Large pedunculated fundal myomas are most easily managed by minilap because extensive deep suturing usually is not necessary. Usually, a 3-cm incision suffices. Once the myoma pedicle is identified, it is injected with the dilute vasopressin solution as described above. A large, blunt right-angled vascular clamp (Grover or Satinsky) is placed under the myoma pedicle and a 0.5-inch Penrose drain is drawn under and tightly tied around the myoma pedicle. (Figure 12). Using the electrosurgical pencil, a circumferential mark is made at the myoma base about 1 to 2 cm above the tourniquet. The top of the myoma is then brought to the incision (Figure 13) and progressively morcellated with a scalpel until the mark at the base is reached (Figure 14). It is then carefully dissected free from the pedicle (Figure 15). A horizontal mattress suture is then placed in the fundus of the uterus incorporating the base of the pedicle and tied tightly (Figure 16). The tourniquet is then removed and the edges of the pedicle sutured and imbricated (Figure 17). This technique assures that the myometrium at the fundus of the uterus is not subject to electrosurgical or thermal injury. After hemostasis is assured in the uterine incision, the uterus is dropped back into the pelvis and the pelvis is irrigated with copious amounts of lactated Ringer’s solution or normal saline. Interceed adhesion prevention barrier is placed over the uterine incisions. The minilaparotomy incision is repaired in layers, with an attempt to eliminate the dead space in the subcutaneous tissue to prevent seroma formation. A subcuticular closure for the skin is used after Marcaine 0.25% with epinephrine is injected in the fascia and the skin edges. Steri-Strips (3M) and a large Band- Aid are placed on the incision, and a vertical pressure dressing is applied until the patient is discharged.
Most patients receive ketorolac 60 mg intramuscularly (Toradol, Roche Pharmaceuticals, Nutley, NJ) and dexamethasone 8 mg intravenously (IV) (Decadron, Merck & Co., West Point, PA) intraoperatively and are discharged after approximately 4 hours in our ambulatory surgery recovery area. Patients who have late-afternoon surgery or are insufficiently recovered are discharged the following morning. All patients without cephalosporin allergies are given cefazolin 1 g IV pre- operatively. Figure 18, Figure 19 and Figure 20 show the pre- and postoperative abdominal wall contours of a 49-year-old patient who had an 848-g myoma excised through a 5-cm minilap incision. The patient left the hospital 4 hours postoperatively and went shopping for shoes 4 days postoperatively.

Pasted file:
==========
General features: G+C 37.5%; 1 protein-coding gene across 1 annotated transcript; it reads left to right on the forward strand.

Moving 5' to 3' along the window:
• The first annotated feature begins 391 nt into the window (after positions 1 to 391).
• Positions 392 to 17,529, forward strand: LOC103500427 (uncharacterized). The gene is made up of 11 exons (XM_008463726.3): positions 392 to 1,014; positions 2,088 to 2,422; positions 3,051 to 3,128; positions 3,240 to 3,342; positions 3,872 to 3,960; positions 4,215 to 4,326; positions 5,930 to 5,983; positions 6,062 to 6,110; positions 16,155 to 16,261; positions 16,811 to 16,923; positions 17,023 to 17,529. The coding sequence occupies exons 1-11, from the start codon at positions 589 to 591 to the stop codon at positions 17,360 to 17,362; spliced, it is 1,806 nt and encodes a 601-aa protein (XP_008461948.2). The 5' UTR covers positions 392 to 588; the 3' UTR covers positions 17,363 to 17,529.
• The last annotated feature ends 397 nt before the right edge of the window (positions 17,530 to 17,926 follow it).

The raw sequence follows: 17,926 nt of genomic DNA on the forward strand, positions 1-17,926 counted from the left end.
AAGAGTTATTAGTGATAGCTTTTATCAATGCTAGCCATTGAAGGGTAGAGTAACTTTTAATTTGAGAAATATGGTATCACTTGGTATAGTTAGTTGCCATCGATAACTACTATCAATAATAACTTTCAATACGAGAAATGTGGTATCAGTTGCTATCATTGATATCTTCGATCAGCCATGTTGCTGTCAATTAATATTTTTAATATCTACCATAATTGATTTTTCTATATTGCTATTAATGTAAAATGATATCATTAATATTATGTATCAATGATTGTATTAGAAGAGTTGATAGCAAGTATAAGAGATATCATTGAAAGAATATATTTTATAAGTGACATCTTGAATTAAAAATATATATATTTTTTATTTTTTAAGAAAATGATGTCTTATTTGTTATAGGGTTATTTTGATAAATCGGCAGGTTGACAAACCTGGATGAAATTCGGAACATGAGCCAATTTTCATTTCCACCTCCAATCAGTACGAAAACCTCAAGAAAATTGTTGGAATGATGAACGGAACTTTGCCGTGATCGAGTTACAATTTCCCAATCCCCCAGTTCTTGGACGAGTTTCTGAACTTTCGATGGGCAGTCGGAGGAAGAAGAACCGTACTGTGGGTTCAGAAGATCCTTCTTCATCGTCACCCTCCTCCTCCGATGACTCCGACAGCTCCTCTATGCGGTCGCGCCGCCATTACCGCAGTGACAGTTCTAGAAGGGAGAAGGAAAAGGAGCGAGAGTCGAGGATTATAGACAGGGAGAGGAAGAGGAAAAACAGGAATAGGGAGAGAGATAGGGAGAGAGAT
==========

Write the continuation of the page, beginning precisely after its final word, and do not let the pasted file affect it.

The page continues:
Use of GnRH Agonists
Pretreatment with GnRH agonists before myomectomy remains controversial. In a systematic review of randomized controlled trials of the use of GnRH analogues before hysterectomy and myomectomy, it was found that pre- and postoperative blood counts were improved, uterine and myoma volume decreased, and operative time and blood loss reduced by GnRH agonist therapy.34 Reduction in leiomyoma size makes the procedure less time consuming because a smaller uterine incision can be made and less morcellation is required. The individual myomas, however, are softer, which often results in the Lahey clamps tearing through the tissue, resulting in the loss of upward traction, which is counterproductive and may result in increased bleeding. For anemic patients, preoperative GnRH treatment may enable restoration of a normal hematocrit, decrease the size of the myoma, and reduce the need for transfusion.35 Although GnRH agonist use may soften the myoma (facilitating morcellation) and shorten operative times, it also may increase the duration of laparoscopic or minilap myomectomy.36 However, not all studies have shown the benefits described above. Increased difficulty in identifying and dissecting the cleavage planes and shrinking small myomas to the point at which they cannot be seen or palpated may increase recurrence.37 We do not use preoperative GnRH agonists unless the patient is anemic or the myoma is above the umbilicus.